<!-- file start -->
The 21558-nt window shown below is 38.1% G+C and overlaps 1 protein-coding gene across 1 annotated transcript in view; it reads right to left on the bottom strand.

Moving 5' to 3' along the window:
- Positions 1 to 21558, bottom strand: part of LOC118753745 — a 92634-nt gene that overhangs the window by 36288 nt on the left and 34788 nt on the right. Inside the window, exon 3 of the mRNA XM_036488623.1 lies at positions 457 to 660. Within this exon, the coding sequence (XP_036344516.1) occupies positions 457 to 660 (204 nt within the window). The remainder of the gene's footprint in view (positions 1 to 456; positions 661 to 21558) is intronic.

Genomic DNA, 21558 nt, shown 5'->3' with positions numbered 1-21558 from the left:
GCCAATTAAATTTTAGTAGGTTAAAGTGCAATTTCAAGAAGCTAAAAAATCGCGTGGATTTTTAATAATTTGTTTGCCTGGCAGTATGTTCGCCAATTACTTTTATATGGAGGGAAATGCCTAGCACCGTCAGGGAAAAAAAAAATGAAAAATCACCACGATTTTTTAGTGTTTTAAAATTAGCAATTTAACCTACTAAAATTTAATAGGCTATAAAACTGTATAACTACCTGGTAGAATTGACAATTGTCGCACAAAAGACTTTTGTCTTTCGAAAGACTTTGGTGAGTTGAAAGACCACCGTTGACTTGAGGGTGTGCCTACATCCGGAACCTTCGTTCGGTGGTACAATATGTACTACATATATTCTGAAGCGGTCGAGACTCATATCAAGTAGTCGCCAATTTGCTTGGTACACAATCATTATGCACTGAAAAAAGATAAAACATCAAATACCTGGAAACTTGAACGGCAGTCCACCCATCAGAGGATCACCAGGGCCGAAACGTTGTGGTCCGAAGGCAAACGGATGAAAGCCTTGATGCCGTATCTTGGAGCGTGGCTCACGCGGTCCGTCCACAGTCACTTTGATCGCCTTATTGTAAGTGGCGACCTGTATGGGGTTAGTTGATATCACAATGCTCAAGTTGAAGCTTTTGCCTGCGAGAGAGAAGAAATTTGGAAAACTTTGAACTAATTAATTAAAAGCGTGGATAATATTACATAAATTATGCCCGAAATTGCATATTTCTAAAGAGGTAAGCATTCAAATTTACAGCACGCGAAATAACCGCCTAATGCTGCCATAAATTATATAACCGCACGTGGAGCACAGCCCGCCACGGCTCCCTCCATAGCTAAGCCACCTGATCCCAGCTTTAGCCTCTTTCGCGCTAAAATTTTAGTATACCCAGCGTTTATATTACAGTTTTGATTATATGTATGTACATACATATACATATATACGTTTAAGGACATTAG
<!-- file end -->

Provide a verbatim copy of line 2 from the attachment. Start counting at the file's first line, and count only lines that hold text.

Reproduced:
Moving 5' to 3' along the window: